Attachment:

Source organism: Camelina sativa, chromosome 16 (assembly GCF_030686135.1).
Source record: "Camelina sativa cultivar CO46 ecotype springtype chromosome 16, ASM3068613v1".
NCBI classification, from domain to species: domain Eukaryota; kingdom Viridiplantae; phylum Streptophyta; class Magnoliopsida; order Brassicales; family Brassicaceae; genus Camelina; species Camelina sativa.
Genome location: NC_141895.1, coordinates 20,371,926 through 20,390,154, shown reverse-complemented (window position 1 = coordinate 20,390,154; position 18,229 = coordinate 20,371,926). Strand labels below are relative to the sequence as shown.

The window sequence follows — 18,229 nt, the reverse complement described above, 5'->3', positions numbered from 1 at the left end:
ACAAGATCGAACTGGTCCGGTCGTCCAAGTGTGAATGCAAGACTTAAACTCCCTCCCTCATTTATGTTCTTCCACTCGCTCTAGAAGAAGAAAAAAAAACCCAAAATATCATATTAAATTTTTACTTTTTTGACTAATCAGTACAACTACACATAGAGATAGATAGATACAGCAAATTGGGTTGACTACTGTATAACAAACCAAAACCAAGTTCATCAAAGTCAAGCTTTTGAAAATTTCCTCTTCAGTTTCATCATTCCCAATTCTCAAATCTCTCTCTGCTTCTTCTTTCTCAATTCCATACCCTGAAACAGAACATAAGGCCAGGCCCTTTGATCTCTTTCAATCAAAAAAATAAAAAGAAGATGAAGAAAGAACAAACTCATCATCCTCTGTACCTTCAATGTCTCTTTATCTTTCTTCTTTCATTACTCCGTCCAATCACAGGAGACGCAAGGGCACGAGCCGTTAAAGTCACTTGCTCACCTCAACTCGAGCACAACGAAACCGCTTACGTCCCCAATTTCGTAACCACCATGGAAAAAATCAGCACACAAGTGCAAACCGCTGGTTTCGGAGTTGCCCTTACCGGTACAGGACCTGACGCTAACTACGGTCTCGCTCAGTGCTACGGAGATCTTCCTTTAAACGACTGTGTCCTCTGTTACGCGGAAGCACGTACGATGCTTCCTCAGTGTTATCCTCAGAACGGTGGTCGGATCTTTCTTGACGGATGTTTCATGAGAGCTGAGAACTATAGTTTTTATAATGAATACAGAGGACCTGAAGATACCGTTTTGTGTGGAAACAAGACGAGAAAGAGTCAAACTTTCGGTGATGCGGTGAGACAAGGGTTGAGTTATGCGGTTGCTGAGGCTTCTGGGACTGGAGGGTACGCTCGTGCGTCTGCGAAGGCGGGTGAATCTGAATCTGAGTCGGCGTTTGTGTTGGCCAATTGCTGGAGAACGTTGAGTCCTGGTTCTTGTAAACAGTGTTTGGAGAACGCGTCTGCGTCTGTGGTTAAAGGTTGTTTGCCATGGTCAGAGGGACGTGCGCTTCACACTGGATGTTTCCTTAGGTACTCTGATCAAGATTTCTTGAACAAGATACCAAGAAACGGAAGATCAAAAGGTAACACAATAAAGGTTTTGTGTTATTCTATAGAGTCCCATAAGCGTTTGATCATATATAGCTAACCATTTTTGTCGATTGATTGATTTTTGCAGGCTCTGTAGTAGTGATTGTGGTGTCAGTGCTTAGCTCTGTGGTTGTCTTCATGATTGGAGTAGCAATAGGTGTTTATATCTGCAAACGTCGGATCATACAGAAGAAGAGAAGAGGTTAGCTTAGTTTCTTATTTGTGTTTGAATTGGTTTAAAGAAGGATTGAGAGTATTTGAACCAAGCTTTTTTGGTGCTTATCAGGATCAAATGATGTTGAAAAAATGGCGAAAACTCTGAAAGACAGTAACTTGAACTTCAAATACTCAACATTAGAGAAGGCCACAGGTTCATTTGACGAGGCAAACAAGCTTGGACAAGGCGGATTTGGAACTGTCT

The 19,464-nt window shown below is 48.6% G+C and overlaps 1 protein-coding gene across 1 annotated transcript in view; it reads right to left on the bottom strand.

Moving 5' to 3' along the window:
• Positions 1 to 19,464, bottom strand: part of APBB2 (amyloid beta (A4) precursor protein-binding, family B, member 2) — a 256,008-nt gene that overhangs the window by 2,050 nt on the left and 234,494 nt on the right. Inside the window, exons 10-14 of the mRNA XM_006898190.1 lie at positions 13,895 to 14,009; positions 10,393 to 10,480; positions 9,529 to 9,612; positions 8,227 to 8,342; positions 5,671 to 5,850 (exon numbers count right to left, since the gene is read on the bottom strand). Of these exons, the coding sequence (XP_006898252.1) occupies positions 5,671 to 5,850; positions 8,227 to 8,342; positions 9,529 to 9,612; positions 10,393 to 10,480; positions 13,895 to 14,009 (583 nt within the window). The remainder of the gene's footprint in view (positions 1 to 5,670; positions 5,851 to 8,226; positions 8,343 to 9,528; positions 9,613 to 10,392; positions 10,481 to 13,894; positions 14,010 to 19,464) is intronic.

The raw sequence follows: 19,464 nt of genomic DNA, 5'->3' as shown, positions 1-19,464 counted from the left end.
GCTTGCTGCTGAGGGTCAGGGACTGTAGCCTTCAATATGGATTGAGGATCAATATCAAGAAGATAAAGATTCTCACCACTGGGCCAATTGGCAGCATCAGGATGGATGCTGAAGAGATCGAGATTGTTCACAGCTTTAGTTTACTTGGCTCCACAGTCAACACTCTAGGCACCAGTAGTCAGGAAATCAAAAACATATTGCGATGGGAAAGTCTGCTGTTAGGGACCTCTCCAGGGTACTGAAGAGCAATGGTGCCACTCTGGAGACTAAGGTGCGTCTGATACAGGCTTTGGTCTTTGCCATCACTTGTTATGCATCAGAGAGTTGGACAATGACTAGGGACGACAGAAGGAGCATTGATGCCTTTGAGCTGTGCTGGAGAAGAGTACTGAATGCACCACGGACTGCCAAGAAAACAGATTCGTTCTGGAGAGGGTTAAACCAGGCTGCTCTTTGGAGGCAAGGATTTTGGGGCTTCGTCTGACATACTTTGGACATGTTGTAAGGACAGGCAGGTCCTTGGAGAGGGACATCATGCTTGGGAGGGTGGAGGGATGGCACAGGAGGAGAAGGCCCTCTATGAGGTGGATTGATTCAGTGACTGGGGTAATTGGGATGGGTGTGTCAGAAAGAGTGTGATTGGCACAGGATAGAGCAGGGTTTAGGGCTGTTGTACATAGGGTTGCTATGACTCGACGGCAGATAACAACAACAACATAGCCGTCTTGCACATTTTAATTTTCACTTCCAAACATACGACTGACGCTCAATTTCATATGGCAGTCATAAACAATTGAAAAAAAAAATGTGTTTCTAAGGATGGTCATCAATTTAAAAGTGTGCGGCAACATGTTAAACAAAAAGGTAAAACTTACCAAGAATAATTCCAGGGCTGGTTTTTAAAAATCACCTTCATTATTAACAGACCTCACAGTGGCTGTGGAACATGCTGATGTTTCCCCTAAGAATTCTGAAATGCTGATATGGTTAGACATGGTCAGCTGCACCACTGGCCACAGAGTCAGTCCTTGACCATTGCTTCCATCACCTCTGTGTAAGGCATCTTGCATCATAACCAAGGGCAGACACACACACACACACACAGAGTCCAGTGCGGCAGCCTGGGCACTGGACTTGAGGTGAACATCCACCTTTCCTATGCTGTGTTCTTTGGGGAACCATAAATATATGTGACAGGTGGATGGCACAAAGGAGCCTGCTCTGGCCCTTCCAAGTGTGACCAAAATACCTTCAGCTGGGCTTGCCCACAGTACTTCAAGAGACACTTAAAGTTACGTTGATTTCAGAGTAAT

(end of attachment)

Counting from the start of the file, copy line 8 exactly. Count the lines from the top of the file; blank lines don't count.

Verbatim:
Moving 5' to 3' along the window: